Tourism hub Mauritius lifts maximum cyclone alert after storm Belal wreaks havoc | Travel

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Mauritius on Tuesday removed a maximum cyclone alert warning as it assessed the devastation wrought by tropical storm Belal to the Indian Ocean island nation.

Turbulent weather caused by the Cyclone Belal is seen in Mahebourg. Heavy flooding hit Mauritius on January 15, 2024 as a tropical cyclone was “dangerously approaching” the Indian Ocean island nation after battering the French overseas territory of Reunion. Tourism hub Mauritius lifts maximum cyclone alert after storm Belal wreaks havoc, flights cancelled (Photo by Laura Morosoli / AFP)

Belal has claimed the life of one person in the remote paradise island, left thousands without power, and caused traffic chaos with numerous cars submerged under floodwaters or piled up on streets.

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The Mauritius Meteorological Services (MMS) said a “safety bulletin” was now in force as Belal was moving away from Mauritius, three hours after announcing it was raising its alert to four, the maximum level.

The government on Monday had ordered inhabitants to stay indoors, but the restriction was eased on Tuesday, with the MMS instead saying in a 0610 GMT update that the public was “strongly advised to maintain precaution and stay in safe places”.

The National Emergency Operations Command warned that winds of 80 kilometres (50 miles) an hour were expected, and waves of up to seven metres (23 feet), posing a risk of flooding in low-altitude areas.

Police said the body of a motorcyclist was found on a flooded highway, the victim of a road accident. Prime Minister Pravind Kumar Jugnauth, in a statement on national television on Monday, confirmed one fatality.

Belal had already battered the French overseas territory of Reunion, leaving one person dead. The authorities there announced that its red alert would be lifted on Tuesday.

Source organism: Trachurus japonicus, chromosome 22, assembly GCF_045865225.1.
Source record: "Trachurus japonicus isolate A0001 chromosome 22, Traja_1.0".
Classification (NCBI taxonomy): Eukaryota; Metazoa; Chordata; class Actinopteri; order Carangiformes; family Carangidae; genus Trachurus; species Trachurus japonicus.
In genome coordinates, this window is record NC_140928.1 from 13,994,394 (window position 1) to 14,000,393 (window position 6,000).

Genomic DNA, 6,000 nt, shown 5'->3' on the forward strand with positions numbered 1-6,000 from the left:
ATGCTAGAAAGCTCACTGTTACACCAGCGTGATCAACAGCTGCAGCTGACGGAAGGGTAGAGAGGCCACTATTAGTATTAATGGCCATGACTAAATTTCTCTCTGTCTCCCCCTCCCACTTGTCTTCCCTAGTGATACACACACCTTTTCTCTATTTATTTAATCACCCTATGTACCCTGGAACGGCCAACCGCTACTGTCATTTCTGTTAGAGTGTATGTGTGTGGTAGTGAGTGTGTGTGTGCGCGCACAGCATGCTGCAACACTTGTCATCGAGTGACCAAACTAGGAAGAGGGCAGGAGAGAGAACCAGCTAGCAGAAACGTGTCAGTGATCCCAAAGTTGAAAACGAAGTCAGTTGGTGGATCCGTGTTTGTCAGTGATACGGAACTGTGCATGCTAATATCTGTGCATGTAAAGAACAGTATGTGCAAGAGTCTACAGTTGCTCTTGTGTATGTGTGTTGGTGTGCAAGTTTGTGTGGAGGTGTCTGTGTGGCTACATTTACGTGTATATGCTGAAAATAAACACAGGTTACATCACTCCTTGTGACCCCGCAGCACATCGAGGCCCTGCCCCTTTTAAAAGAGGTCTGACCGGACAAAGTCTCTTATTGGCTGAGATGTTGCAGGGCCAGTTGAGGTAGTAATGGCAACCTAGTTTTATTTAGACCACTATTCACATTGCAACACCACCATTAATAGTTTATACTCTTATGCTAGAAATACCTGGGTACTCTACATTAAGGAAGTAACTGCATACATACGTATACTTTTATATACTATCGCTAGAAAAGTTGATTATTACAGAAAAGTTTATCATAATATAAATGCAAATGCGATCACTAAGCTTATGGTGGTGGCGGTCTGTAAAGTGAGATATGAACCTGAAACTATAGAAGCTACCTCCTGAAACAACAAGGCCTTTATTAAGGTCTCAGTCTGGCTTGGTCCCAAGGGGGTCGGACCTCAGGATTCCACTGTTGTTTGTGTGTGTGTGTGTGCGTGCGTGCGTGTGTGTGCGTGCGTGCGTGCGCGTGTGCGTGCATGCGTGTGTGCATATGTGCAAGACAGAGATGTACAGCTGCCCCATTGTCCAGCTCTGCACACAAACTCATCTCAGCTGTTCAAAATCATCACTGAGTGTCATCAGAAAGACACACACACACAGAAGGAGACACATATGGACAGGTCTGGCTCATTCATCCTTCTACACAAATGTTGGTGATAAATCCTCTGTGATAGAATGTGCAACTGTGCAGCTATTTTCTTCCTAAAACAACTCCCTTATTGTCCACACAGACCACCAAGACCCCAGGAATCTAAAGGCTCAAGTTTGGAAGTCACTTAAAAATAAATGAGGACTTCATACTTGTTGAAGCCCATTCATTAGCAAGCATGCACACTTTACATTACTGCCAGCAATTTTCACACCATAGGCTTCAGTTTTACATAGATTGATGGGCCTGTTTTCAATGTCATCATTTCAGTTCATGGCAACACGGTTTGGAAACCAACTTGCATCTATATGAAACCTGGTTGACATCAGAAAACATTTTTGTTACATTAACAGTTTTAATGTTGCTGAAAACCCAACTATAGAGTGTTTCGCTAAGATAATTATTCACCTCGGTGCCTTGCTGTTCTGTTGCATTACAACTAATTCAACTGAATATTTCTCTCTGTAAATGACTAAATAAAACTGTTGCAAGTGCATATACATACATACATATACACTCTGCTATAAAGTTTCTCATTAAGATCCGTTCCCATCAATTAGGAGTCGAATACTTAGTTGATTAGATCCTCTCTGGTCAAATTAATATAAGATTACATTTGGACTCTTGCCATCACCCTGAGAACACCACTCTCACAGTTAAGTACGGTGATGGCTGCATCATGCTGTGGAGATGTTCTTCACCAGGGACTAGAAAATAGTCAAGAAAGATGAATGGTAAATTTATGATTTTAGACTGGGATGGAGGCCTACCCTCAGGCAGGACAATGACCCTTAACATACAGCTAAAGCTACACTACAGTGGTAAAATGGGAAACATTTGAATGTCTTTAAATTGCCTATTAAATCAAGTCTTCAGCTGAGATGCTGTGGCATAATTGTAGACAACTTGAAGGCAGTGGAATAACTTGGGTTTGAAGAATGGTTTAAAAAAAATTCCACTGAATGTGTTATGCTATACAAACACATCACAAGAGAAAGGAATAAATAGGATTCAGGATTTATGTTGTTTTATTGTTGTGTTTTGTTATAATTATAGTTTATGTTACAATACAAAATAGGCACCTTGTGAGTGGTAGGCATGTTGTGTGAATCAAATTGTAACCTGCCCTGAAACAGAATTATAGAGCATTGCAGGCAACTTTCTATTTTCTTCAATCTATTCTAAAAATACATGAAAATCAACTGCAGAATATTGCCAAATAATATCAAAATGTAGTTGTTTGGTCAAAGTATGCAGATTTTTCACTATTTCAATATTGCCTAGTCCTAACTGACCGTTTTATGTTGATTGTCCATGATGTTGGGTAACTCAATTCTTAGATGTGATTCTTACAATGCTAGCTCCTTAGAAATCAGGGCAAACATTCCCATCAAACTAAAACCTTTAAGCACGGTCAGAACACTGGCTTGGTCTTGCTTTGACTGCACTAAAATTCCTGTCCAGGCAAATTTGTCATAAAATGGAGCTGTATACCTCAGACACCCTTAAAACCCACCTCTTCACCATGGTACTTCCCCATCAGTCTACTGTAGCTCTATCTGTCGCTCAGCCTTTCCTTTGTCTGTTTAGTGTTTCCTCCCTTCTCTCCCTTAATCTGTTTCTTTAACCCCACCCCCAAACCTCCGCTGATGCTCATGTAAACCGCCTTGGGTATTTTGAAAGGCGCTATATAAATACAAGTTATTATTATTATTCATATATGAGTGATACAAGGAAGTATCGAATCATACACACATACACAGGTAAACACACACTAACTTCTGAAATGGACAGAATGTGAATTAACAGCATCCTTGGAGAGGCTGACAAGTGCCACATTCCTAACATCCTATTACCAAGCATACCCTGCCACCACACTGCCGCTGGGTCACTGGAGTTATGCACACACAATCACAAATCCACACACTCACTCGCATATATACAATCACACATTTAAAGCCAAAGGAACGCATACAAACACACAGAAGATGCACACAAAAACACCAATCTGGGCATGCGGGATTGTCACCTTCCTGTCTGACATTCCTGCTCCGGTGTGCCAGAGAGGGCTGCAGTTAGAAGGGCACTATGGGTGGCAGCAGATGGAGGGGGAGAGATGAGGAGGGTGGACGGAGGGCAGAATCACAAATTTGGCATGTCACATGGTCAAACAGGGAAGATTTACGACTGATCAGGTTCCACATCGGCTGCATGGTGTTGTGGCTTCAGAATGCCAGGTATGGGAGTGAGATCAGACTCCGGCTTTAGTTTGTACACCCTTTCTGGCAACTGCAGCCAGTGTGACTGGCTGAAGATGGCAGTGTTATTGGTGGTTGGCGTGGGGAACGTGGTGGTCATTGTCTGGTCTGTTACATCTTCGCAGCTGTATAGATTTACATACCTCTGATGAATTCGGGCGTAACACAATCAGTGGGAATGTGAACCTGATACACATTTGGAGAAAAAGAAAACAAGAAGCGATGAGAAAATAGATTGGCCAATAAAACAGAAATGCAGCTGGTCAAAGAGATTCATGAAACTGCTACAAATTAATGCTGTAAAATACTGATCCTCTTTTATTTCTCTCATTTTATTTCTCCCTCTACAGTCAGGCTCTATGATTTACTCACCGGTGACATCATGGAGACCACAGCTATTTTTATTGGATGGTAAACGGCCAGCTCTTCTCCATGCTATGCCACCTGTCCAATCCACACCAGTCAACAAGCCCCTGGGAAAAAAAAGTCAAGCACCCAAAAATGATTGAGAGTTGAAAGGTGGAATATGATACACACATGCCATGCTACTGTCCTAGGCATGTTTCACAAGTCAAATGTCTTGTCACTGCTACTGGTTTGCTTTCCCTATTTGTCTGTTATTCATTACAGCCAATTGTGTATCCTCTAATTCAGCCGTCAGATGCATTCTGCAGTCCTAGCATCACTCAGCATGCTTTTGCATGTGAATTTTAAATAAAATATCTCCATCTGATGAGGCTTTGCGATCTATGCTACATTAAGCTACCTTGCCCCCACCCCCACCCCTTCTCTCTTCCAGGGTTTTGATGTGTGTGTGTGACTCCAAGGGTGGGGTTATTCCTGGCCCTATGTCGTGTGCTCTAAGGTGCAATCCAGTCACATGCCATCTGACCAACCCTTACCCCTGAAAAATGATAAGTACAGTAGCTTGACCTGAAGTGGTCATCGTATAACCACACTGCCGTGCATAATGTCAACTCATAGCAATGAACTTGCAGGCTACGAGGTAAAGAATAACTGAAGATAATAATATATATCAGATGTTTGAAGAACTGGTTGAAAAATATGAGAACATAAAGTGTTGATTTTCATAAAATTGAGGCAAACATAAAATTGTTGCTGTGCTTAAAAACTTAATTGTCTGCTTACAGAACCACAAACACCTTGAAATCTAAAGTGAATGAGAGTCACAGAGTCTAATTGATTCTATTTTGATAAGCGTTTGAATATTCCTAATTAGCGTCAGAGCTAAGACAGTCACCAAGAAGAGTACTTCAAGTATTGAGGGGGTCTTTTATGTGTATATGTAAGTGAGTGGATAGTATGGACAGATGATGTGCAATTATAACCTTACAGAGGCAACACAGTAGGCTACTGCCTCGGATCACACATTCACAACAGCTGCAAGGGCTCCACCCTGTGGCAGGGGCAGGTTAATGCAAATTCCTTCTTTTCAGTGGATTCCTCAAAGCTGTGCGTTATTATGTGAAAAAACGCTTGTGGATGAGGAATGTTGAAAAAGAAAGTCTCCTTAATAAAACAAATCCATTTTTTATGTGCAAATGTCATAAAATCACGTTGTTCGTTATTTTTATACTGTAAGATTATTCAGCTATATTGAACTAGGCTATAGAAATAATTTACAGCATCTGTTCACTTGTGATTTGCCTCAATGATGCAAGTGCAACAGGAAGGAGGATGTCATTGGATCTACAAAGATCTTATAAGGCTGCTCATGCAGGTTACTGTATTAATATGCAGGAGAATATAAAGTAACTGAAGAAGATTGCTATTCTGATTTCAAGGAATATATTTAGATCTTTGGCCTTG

The international airport in Mauritius was closed on Monday until further notice and Air Mauritius announced that several flights scheduled for Tuesday, including to France and South Africa, had been cancelled.

In its update, the MMS said Belal was about 210 kilometres (13 miles) off Blue Bay, which lies on the southeast of Mauritius.

“It is moving away from our region in a general east south-easterly direction at a speed of about 18 km/h. Hence, there are no longer any risks of having cyclonic conditions over Mauritius but other environmental risks exist.”

– ‘Share the anger of Mauritians’ –

In his address on Monday, Jugnauth criticised the meteorological agency and announced that its director had submitted his resignation.

“I have to admit that the country has had a difficult time because of Cyclone Belal,” he said, adding that all decisions made by the government had depended on information from the MMS.

“I am surprised that the arrival of the heavy rains was not anticipated by the weather services. I share the anger of many Mauritians. Those responsible will have to assume their responsibilities.”

The Central Electricity Board said 8,400 people in Mauritius, which has a population of almost 1.3 million, were without power.

Before the Covid-19 pandemic, tourism accounted for almost a quarter of Mauritius’ GDP, with tourists wooed by its spectacular white beaches and turquoise waters.

About a dozen storms or cyclones occur each year in the southwest Indian Ocean during the November-April season.

In February last year, Mauritius was lashed by heavy rains and high winds from Cyclone Freddy, which caused a wave of death and destruction in southeastern Africa including Malawi, Mozambique and Madagascar.

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